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Cable Technology Feature Article

September 04, 2013

PeoplesVC Plans to Launch Online Crowdfunding TV Gambit

By Tara Seals, TMCnet Contributor

Kickstarter may be the poster-child company for crowdfunding, but some are taking the concept and elongating it with specialized business models. PeoplesVC for instance is gearing up to launch its own TV channel,  PeoplesVC-TV, an integrated multimedia platform that it plans to use for “capital formation” for startups and existing small businesses, to allow them to expand and hire staff.

The plan is to create live, theme-based TV shows, each with its own integrated Web platform, and each featuring as its own telethon-like fundraising shows. Shows like “Fund-a-Farmer” or “Spark-a-Senior” are examples of the types of programming the company is developing. PeoplesVC said that it’s working on a variety of shows to air on its network, and expects to launch its TV channel around Sept. 21.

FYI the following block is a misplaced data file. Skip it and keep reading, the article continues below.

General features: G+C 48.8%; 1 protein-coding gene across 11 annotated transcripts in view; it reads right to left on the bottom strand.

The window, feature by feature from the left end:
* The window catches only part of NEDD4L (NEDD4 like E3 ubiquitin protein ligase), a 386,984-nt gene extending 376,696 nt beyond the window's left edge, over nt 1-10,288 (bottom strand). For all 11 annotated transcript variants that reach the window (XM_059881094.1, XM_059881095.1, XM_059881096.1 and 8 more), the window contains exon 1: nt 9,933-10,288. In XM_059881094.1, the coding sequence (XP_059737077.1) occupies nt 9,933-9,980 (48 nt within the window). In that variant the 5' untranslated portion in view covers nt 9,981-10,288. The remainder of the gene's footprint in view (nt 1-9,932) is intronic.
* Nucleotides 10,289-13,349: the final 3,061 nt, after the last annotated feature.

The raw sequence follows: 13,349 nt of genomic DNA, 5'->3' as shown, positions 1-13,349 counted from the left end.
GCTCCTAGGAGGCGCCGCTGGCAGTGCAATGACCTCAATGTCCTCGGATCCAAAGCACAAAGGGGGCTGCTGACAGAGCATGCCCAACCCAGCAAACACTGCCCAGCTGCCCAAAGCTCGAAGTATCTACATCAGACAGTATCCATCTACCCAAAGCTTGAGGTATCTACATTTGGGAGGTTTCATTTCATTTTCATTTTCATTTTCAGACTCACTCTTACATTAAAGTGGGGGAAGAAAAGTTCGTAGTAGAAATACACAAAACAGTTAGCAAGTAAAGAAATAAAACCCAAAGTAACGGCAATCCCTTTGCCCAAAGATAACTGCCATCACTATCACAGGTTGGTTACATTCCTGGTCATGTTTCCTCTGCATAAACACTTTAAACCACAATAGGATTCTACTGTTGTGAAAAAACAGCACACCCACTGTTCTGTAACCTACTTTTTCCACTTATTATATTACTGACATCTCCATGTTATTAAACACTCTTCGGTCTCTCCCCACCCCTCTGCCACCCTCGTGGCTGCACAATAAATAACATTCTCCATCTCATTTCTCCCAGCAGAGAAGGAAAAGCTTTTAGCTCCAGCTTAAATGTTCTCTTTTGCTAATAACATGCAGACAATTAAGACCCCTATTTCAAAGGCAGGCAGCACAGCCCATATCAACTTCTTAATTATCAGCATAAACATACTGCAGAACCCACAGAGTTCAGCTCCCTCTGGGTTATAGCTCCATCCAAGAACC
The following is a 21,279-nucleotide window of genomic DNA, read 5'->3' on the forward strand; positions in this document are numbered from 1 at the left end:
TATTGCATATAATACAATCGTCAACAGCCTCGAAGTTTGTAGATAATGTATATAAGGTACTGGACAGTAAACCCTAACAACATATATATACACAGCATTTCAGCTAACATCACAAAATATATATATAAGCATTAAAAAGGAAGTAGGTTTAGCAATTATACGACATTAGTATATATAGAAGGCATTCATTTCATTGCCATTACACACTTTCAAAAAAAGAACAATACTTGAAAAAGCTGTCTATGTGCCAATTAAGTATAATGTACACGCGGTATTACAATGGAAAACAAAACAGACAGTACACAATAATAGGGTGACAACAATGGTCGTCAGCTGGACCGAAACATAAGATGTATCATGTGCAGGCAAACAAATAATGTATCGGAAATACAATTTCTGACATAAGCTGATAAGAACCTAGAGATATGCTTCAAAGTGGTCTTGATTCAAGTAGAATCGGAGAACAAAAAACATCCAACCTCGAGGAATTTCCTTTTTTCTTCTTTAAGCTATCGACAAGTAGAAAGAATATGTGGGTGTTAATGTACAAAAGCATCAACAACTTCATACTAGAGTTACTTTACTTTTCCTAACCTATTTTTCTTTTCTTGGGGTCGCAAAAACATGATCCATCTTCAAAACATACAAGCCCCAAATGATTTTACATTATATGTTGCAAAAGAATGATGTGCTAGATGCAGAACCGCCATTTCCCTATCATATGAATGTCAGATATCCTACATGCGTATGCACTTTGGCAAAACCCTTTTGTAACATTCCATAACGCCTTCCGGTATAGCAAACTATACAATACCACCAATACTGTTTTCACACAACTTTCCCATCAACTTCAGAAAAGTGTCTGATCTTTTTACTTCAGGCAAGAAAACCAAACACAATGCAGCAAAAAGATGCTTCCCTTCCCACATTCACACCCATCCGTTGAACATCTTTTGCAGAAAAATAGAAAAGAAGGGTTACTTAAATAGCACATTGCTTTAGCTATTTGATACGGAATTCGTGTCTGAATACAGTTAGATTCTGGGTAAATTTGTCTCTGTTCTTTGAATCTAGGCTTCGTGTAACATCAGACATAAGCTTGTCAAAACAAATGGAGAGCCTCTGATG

"Our primary mission here at PeoplesVC is to create jobs in America. We are passionate about it," said Akhil Garland, CEO of PeoplesVC. “And we feel our revolutionary business model will do just that. We want to create jobs that will help jumpstart small business in American communities from coast-to-coast.”

Securities-based crowdfunding is not allowed in the United States yet, so PeoplesVC is only offering donation-based crowdfunding for now. However, that is set to change when the Jumpstart Our Business Startups (JOBS) Act, which was signed into law in April 2012, goes into effect. That law requires the SEC (News - Alert) to update securities laws to allow two significant changes: one, to enable general advertising for private investment offerings; and two, to allow unaccredited investors to participate in online equity crowdfunding.

The SEC is bogged down in the twists and turns of implementing the legislation, but it’s widely anticipated that soon, the average consumer can participate in capital markets, opening up the floodgates and turning the existing equity funding model on its head.

Edited by Alisen Downey

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